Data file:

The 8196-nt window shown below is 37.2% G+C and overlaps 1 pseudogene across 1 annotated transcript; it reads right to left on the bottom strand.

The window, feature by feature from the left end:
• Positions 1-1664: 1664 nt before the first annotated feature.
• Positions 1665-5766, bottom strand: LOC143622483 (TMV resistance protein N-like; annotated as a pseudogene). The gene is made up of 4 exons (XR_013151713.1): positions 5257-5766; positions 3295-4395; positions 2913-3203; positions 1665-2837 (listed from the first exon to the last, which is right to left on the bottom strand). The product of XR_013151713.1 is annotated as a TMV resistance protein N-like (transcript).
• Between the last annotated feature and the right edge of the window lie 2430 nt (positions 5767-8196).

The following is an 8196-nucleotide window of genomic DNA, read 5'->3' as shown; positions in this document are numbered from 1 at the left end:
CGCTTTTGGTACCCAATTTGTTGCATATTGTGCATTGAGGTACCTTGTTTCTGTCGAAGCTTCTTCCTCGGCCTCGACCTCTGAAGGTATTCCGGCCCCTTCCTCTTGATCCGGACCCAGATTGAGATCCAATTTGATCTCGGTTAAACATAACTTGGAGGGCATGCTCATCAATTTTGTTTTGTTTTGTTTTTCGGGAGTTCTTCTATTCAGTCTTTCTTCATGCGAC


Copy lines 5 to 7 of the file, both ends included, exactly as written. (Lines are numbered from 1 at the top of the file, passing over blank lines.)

• Between the last annotated feature and the right edge of the window lie 2430 nt (positions 5767-8196).

The following is an 8196-nucleotide window of genomic DNA, read 5'->3' as shown; positions in this document are numbered from 1 at the left end:
CGCTTTTGGTACCCAATTTGTTGCATATTGTGCATTGAGGTACCTTGTTTCTGTCGAAGCTTCTTCCTCGGCCTCGACCTCTGAAGGTATTCCGGCCCCTTCCTCTTGATCCGGACCCAGATTGAGATCCAATTTGATCTCGGTTAAACATAACTTGGAGGGCATGCTCATCAATTTTGTTTTGTTTTGTTTTTCGGGAGTTCTTCTATTCAGTCTTTCTTCATGCGAC